increase in southeasterly 850 mb moisture transport. So will need
to watch this area this evening for some potential locally heavier
rainfall amounts.

A good signal for some 1" areal averaged rainfall across portions
of northwest WY into central MT. This area will see the strongest
dynamics and above normal moisture. Instability will be limited
here, thus generally think we are looking at more of a steady
stratiform rainfall, maybe with a few embedded heavier convective
cores.


...Northwest...

Widespread shower and thunderstorm activity expected across
portions of the northwest in the broad troughing. The focus for
heaviest amounts appears to be across the terrain of northern CA
into the OR Cascades, and portions of central and eastern OR.
Cells will generally be of the pulse variety and short lived,
limiting overall areal averaged rainfall. PWATs will be around
climatological maximum values though, and thus would anticipate
some localized heavy rates. The best chance for some heavier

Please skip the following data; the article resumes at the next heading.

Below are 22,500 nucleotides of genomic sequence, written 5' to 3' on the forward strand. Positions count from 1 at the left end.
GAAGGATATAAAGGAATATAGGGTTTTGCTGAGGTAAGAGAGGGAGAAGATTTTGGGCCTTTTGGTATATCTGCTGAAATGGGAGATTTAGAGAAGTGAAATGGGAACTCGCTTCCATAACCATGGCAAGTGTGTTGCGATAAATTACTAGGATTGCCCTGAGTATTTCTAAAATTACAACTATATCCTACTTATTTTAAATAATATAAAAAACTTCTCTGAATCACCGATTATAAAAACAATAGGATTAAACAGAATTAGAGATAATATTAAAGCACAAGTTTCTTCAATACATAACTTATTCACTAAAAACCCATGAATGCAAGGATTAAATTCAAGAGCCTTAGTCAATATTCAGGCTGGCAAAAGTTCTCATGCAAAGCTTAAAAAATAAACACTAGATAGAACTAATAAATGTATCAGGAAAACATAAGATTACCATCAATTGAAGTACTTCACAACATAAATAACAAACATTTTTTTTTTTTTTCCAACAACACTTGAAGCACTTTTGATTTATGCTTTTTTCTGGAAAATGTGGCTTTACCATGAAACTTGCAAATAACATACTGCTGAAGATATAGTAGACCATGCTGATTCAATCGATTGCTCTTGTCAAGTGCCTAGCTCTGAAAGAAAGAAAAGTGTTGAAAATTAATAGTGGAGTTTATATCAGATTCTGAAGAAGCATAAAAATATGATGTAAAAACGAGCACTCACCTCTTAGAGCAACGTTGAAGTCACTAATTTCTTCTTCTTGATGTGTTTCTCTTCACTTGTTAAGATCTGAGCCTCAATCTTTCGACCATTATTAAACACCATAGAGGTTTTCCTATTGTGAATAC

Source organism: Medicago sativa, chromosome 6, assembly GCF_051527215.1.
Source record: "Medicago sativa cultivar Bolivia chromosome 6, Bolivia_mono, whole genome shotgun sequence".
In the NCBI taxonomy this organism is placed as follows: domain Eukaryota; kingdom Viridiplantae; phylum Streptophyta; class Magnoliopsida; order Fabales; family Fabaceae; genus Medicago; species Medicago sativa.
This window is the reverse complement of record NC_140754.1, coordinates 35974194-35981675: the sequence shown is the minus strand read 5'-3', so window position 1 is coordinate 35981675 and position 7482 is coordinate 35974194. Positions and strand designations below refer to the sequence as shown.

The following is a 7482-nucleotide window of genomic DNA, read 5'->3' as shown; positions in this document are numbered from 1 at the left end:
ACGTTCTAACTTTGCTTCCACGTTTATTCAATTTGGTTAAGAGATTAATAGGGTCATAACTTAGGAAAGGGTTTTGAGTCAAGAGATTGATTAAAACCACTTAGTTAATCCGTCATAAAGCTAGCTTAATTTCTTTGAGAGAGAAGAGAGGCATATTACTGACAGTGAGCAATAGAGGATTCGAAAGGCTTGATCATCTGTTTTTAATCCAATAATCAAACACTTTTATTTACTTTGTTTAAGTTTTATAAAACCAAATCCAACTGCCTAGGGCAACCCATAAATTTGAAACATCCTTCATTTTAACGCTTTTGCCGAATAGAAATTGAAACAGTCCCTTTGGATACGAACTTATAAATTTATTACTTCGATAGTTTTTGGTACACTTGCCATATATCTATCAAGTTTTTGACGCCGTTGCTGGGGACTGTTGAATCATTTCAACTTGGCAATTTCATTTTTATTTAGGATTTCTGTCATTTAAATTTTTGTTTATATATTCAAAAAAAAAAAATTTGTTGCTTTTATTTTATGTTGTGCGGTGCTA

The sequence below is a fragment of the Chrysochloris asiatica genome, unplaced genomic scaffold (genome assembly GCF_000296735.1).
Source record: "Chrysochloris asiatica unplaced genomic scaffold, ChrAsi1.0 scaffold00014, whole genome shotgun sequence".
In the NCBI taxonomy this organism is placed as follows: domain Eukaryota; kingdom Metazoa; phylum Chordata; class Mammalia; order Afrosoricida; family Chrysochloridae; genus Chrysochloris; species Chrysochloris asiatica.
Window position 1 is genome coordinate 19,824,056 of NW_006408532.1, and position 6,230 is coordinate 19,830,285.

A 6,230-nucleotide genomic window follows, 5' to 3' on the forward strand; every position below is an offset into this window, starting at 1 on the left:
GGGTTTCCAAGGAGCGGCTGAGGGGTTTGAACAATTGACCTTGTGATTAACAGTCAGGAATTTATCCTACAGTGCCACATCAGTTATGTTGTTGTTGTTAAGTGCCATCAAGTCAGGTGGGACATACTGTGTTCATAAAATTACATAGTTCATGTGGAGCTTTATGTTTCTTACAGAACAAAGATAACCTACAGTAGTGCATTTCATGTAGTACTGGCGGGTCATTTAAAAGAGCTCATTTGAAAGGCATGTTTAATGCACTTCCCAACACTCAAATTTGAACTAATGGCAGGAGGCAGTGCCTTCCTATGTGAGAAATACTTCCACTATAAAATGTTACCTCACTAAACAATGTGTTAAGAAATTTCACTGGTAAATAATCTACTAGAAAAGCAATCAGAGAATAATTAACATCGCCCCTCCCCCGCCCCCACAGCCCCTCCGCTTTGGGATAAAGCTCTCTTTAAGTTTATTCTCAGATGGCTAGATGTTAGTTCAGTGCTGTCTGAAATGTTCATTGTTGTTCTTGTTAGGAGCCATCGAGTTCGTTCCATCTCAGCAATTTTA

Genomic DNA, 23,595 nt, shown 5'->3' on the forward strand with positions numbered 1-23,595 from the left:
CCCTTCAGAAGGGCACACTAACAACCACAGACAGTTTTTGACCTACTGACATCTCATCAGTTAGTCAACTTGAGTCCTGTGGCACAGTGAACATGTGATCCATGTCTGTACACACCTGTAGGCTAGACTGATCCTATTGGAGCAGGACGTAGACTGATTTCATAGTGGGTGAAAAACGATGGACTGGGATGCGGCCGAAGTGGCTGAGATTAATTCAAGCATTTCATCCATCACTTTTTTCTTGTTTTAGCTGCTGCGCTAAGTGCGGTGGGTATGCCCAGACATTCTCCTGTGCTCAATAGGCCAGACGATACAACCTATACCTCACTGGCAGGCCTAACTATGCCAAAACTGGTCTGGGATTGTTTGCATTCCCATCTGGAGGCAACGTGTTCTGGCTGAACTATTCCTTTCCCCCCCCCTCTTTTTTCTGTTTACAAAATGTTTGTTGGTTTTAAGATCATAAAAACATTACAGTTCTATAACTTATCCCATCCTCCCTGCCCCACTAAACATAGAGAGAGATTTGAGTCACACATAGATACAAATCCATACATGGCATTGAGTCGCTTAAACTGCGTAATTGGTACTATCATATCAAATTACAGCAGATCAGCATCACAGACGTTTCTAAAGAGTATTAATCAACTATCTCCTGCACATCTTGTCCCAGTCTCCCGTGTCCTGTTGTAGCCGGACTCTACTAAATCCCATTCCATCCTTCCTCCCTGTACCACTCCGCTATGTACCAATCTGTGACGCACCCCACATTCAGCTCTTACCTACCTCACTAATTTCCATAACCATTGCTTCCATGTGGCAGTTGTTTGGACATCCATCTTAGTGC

totals is probably along/near the Cascades, where the terrain will
likely act as forcing mechanism and result in some repeat cell
activity.


Days 2/3...

...Southeast/eastern to central Gulf Coast/FL...

Deep moisture within confluent flow encounters a cold front moving
across the southeast on Thursday. Diurnal heating produces an
areal average QPF max of 1-1.25 inches near the southern
semicircle of the remnant 850 mb circulation in GA.  Elsewhere
expect locally heavy showers in areas of diurnal instability and
sea/lake breeze initiated lift and convergence near the front.

The models also depicted persistent, deep flow of moisture from
the Bahamas into southeast FL
with peak precipitable water values near 2 inches so showery
conditions are expected along the southeast coast. The pattern
favors inland penetration of the sea breeze from the east coast so
peak afternoon convection should occur over interior portions of
the FL peninsula to the west coast. Lapse rates are not as high as
usual due to warm mid level temps, so bands of larger scale lift
are needed to trigger FL convection, and this is the case as both 


QPF was based primarily on the 00z GFS and 00Z ECMWF which came
into better alignment over the central Gulf coast.  The models are
starting to converge a little closer on the evolution of the